Top 10 of 2011 – Brandi’s Picks
written and directed by Paddy Considine
By far the most emotionally brutal film on my list, Tyrannosaur is another meticulous screenplay turned acting showcase. Olivia Coleman is a devout woman living with a terrible secret; Pater Mullan is an angry man with a drinking problem who may be her savior nonetheless. Their unlikely bond (see? see?) drives a story about what desperate emotions can cause when easy options don’t exist. Though the film has some awards momentum in Britain, I haven’t seen Coleman’s name on the Oscar predictions lists lately. It’s a shame; her work is remarkable.
4. Another Earth
directed by Mike Cahill
screenplay by Brit Marling & Mike Cahill
Another indie battles its way onto my list, this time ambitiously incorporating a sci-fi element. Some tear in the fabric of space-time (as they say on Star Trek; I’m no scientist) has revealed another version of our own Earth. It looms in the sky, a funhouse mirror. The night of its appearance is the same night that Rhoda Williams (co-writer Brit Marling), newly accepted to MIT, ruins her life and the life of composer John Burroughs (William Mapother) by causing a drunk driving accident that kills his wife and young son. Unrepairable tragedy and unfathomable opportunity now exist together in the lives of these two, this second Earth the symbol of a reality lost that may also represent how to move on. The sheer creativity of this film would have been enough to get it on this list; the wondrous acting and bold final moments propelled it this far towards the top.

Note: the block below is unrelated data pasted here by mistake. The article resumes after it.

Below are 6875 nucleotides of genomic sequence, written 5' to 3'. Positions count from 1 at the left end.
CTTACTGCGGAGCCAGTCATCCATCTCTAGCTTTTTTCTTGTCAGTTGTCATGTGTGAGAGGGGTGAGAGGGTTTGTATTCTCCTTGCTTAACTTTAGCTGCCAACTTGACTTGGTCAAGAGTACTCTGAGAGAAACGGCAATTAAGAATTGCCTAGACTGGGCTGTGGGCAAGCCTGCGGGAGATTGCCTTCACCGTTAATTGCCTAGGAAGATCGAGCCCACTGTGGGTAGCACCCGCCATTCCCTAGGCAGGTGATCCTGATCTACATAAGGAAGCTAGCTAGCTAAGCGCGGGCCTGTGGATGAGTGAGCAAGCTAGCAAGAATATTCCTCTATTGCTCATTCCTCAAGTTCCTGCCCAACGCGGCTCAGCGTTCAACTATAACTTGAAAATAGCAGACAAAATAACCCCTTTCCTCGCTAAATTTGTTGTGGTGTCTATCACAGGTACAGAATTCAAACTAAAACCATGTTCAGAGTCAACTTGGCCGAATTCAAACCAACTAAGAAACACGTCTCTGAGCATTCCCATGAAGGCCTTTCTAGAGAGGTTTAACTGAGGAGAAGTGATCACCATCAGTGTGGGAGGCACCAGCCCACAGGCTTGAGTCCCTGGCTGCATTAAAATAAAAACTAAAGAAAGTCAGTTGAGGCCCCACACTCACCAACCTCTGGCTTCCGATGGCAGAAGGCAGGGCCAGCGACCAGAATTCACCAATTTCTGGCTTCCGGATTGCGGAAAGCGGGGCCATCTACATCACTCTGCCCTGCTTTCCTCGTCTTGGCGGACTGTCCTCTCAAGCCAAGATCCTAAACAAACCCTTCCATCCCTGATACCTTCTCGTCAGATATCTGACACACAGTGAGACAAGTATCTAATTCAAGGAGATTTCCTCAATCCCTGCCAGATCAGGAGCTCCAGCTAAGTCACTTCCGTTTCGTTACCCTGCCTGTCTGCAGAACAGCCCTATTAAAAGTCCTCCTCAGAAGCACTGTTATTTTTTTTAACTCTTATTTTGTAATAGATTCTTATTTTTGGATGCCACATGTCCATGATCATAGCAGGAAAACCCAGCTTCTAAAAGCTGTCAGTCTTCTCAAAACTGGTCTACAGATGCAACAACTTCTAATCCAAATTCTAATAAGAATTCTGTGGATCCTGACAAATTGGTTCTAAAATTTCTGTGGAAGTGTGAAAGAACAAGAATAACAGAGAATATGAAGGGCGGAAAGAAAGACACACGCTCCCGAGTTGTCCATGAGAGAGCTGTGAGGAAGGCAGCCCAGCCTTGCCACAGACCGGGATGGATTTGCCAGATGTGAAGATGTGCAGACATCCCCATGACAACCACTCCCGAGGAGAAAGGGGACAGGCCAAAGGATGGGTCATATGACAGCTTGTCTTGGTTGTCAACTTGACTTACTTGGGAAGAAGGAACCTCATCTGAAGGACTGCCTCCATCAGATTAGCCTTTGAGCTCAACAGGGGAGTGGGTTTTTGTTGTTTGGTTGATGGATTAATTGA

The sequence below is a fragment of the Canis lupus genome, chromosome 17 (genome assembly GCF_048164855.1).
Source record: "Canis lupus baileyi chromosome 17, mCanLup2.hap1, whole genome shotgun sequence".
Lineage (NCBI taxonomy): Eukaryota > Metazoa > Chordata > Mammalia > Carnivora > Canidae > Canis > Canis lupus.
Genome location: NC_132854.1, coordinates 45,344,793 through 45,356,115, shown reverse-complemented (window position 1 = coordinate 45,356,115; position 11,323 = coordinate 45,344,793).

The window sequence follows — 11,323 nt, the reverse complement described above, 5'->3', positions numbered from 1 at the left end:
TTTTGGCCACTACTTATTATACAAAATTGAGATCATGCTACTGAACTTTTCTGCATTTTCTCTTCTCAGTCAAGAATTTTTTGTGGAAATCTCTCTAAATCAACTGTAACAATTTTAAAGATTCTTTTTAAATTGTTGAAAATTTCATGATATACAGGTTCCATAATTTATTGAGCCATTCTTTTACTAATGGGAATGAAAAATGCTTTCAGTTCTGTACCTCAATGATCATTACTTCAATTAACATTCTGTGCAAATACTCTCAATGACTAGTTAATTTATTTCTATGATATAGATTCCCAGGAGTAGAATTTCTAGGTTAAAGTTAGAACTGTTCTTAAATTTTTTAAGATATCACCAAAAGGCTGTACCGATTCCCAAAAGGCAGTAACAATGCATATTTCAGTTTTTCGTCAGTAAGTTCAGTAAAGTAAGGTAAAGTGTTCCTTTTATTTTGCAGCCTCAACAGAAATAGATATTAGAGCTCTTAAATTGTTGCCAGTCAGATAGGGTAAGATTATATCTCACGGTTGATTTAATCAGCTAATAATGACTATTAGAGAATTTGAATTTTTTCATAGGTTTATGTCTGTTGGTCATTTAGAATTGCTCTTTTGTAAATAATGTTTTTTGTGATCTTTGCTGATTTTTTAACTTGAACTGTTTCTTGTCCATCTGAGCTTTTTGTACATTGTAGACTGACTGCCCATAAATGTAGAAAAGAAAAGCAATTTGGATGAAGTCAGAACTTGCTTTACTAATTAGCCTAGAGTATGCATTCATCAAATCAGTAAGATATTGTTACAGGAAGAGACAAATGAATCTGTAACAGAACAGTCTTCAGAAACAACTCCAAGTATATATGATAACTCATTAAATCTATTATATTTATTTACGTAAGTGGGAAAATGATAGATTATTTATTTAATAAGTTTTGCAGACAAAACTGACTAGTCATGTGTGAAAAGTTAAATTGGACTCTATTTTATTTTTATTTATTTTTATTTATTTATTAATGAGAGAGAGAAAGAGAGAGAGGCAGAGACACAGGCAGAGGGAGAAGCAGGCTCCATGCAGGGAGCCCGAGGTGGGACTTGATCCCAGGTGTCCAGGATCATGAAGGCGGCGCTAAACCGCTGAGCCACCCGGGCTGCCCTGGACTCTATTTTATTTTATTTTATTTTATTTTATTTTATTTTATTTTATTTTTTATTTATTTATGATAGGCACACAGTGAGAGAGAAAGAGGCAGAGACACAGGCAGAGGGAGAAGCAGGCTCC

3. Young Adult
directed by Jason Reitman
screenplay by Diablo Cody
“A lot of broken bodies in that film” said a friend to me in a text conversation about this second, and brilliant, Reitman/Cody collaboration. That sums it up. This is a film about what it’s like to be unable to climb past a chasm in yourself to continue developing as a person when no one is there anymore to make you do it. Charlize Theron floored me as Mavis Gary, a writer of a once-popular young adult series of novels who lives a shallow life and finds herself suddenly consumed by the fact that her married high school boyfriend has just had a baby in their hometown. Others have already said how Mavis is (finally) a female version of the sort of anti-hero so popular amongst male characters the last few years: in her own way, she’s a Tony Soprano, a Tommy Gavin, a Dr. Gregory House. Well, she can also be me on my worst day, me hungover and not wanting to admit that maybe I don’t have more in my life that makes me happy because I just don’t know how to earn it. Theron has a perfect acting friend/foe in Patton Oswalt, who plays an old high school classmate still grappling from an attack that left him seriously injured (ahem, unlikely bond). Cody’s script is fearless, and does some remarkable things in its final moments that still have me thinking. If you are a person who still doesn’t think she’s the real thing as a writer…I really don’t know what to tell you. Except that you’re wrong.